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Review of Twenty Yawns

smiley_twenty yawnsstar2 Twenty Yawns
by Jane Smiley; 
illus. by Lauren Castillo
Preschool    Two Lions    32 pp.
4/16    978-1-4778-2635-5    $17.99    g

Lucy and her parents stay late at the beach, playing in the waves, walking the length of the shore, rolling down dunes, building a sandcastle. Everyone is happily worn out, and Mom decrees an early bedtime. So far, so predictable — but then: Mom falls asleep in the middle of reading Lucy a story. “Suddenly, Lucy was wide awake.” With the silvery moonlight making everyday objects look mysterious (even the family pictures taped up on her bedroom wall seem to be looking at her), Lucy needs her bear, Molasses. The process of fetching him and her other stuffed animals and tucking them into bed comforts and settles Lucy, and she soon falls asleep. There’s so much right about this picture book, Pulitzer Prize–winning (for A Thousand Acres) Smiley’s first. Together, her text and Castillo’s digital illustrations first establish a warm family dynamic (an interracial family, by the way) and then, in that context, show a small child able to cope with an unfamiliar situation on her own. Smiley evinces a deep understanding of a child’s sensibilities, from Lucy thinking that her stuffed animals look lonely to her imagination animating the pictures on her wall. Castillo’s color-saturated illustrations capture every bit of the joy of the family’s busy beach day; the shivery strangeness of being the only one awake in the house; and the love and warmth that permeate all the interactions here. And the twenty yawns (yes, you can count them) are pure genius: whether from expected or unexpected sources, they are incorporated perfectly into the story.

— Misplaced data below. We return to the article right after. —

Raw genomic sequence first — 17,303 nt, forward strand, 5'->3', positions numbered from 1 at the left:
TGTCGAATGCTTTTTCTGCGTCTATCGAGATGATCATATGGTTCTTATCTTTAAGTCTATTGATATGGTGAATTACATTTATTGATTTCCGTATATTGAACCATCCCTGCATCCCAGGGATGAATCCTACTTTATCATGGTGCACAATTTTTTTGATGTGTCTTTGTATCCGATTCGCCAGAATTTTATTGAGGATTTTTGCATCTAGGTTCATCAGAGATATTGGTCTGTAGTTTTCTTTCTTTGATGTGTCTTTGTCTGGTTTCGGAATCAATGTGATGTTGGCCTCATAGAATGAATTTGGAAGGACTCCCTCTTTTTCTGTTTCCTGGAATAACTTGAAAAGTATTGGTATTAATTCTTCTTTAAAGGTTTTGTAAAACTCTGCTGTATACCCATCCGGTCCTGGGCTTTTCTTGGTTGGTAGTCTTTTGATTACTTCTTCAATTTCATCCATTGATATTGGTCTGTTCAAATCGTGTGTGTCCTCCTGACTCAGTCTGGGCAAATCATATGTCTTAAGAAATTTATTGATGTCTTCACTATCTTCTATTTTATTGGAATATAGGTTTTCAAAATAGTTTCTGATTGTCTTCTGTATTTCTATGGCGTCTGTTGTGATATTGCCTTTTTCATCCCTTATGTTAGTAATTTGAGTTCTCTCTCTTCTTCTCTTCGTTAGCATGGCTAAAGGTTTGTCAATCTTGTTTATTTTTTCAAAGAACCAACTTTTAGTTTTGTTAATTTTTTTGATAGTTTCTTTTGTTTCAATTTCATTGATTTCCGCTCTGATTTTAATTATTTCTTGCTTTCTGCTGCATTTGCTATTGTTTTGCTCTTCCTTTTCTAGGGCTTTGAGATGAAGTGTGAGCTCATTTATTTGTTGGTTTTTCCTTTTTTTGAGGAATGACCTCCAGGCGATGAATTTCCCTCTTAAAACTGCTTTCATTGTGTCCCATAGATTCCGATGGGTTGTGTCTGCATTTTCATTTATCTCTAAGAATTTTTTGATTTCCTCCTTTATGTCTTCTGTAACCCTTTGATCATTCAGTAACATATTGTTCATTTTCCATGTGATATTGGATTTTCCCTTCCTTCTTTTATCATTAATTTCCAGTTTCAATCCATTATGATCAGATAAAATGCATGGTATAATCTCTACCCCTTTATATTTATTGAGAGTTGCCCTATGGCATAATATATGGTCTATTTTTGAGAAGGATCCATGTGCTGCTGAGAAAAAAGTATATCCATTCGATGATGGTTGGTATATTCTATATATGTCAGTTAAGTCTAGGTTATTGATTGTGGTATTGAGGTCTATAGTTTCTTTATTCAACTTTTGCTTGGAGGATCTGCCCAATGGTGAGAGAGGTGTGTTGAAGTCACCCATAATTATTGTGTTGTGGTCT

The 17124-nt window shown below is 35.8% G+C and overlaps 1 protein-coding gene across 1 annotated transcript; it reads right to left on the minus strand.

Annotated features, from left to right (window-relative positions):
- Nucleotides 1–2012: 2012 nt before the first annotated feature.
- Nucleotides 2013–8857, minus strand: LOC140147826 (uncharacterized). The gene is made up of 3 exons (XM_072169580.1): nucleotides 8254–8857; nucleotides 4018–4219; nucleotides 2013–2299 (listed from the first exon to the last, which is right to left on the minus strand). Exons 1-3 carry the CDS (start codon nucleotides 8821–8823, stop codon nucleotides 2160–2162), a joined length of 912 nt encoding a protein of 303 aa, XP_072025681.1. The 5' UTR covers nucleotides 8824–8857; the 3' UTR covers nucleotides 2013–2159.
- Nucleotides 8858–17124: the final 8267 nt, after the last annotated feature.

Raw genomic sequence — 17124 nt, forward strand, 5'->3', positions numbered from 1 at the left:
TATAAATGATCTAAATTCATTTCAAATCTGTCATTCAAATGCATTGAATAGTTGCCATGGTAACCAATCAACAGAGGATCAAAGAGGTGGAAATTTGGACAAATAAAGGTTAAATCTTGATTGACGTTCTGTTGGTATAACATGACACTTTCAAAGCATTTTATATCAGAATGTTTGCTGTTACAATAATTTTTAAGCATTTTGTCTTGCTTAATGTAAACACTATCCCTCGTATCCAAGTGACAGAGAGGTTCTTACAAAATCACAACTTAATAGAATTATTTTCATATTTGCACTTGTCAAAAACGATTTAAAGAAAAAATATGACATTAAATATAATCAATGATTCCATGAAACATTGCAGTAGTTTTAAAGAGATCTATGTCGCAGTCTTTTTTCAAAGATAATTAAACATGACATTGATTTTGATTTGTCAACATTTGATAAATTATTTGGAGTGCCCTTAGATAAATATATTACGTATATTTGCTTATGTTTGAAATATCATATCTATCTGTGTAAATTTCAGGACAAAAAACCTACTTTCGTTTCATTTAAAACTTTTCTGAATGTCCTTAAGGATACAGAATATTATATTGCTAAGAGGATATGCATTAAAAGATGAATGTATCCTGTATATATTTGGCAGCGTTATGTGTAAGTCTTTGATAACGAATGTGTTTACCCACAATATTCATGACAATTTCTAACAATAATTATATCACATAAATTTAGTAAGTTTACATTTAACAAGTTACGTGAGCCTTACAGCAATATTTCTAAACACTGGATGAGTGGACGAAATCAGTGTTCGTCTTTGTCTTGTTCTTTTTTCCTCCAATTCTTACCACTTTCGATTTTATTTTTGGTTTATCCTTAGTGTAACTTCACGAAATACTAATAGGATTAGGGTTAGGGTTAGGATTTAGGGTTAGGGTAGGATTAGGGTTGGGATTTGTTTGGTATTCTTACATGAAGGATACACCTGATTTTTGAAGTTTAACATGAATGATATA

From the March/April 2016 issue of The Horn Book Magazine.

Martha V. Parravano About Martha V. Parravano

Martha V. Parravano is book review editor of The Horn Book, Inc., and co-author of the Calling Caldecott blog.

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